Following over a decade of research, including two years of testing origami-inspired components, a small prototype satellite designed to harvest solar energy launched yesterday morning aboard SpaceX’s most recent Falcon 9 rocket launch in Cape Canaveral, Florida. If its initial experiments are successful, arrays similar to Caltech’s Space Solar Power Demonstrator (SSPD) could one day beam essentially endless renewable energy back to Earth via microwave transmitters.

After reading a Popular Science article on the concept in 2011, Caltech Board of Trustees lifetime member Donald Bren approached the school in hopes of making the science fiction idea a reality. The resultant Space Solar Power Project, co-funded by defense manufacturer Northrop Grumman alongside the Bren family’s $100 million endowment, saw its first major milestone completion yesterday via the SSPD arrival above Earth.

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Over the next few weeks and months, the roughly 110-pound prototype will send back data on three main projects. The Deployable on-Orbit ultraLight Composite Experiment (DOLCE) will test lightweight, foldable structures that can unfurl to collect sunlight. Meanwhile, ALBA (Italian for “dawn”), a collection of 32 different varieties of photovoltaic cells, will determine which could work best in the space’s extremely harsh environment. Finally, the Microwave Array for Power-transfer Low-orbit Experiment (MAPLE) will test microwave transmitters that may one day transmit the collected solar power via wireless electricity.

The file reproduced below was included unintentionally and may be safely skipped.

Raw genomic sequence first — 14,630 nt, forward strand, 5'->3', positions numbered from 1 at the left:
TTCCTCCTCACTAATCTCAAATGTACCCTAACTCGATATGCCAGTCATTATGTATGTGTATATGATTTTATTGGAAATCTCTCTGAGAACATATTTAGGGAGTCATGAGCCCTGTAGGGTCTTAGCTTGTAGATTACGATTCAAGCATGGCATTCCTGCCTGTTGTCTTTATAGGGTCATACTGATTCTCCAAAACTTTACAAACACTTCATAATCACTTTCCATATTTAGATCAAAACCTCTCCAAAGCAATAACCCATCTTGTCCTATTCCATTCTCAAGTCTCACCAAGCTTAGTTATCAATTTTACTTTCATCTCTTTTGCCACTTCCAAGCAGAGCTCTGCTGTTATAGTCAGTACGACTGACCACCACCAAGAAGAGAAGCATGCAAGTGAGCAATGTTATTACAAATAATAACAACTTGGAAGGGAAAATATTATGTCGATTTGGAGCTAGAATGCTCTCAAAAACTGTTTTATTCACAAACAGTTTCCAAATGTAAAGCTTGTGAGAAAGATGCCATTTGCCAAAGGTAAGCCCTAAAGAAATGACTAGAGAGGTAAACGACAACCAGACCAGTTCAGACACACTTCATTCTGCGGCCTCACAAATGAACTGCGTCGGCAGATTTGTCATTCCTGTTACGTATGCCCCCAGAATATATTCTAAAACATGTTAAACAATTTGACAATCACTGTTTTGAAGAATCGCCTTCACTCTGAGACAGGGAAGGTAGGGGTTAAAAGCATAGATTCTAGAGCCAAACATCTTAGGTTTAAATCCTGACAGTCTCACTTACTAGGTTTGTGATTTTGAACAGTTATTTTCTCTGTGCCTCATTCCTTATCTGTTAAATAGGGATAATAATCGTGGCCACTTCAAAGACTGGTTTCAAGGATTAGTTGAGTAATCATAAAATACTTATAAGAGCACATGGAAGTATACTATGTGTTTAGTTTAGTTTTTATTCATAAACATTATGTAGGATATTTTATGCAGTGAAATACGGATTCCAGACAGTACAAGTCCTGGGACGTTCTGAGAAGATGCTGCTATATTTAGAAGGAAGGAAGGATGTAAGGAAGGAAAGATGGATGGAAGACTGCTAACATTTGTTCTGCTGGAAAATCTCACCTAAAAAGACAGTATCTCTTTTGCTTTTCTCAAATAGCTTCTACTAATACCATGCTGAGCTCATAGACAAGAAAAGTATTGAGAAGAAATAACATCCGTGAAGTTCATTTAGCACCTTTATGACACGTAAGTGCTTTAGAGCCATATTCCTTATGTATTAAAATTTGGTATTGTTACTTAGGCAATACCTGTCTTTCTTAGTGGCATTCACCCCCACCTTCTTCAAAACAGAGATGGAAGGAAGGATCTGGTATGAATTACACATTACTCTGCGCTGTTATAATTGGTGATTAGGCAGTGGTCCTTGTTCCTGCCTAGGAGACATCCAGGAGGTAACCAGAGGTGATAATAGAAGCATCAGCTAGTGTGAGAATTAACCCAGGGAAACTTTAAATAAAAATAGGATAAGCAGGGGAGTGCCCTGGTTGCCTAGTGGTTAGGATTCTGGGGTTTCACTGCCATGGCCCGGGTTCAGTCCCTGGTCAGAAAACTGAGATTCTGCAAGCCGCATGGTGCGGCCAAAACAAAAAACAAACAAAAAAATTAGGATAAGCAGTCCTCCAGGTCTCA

Speaking yesterday with The Los Angeles Times, Caltech senior researcher Michael Kelzenberg explained that the SSPD’s first tests are not meant to supply Earth with solar space energy just yet. Instead, the team hopes to begin determining which materials, designs, and methods could result in the most efficient and affordable solutions in the future.

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It’s hard to overstate just how revolutionary the prospect of space solar energy farming could be for humanity’s power needs. In 2007, a study from the National Space Society estimated that a single, half-mile wide band of photovoltaics orbiting above Earth could hypothetically generate the same amount of energy as the entire planet’s remaining oil supplies over the course of just one year. To do this, Popular Science explained in 2011 that high energy lasers could transmit the solar supply back to Earth at roughly 80 percent efficiency to a global network of receivers, thus providing clean power across the world, even to places with previously unreliable electricity grids.

A multitude of hurdles remain, most notably the vast costs attached to any space engineering project. Still, as Ali Hajimiri, Caltech’s Bren Professor of Electrical Engineering and Medical Engineering and co-director of SSPP, explained in a statement, “no matter what happens, this prototype is a major step forward.”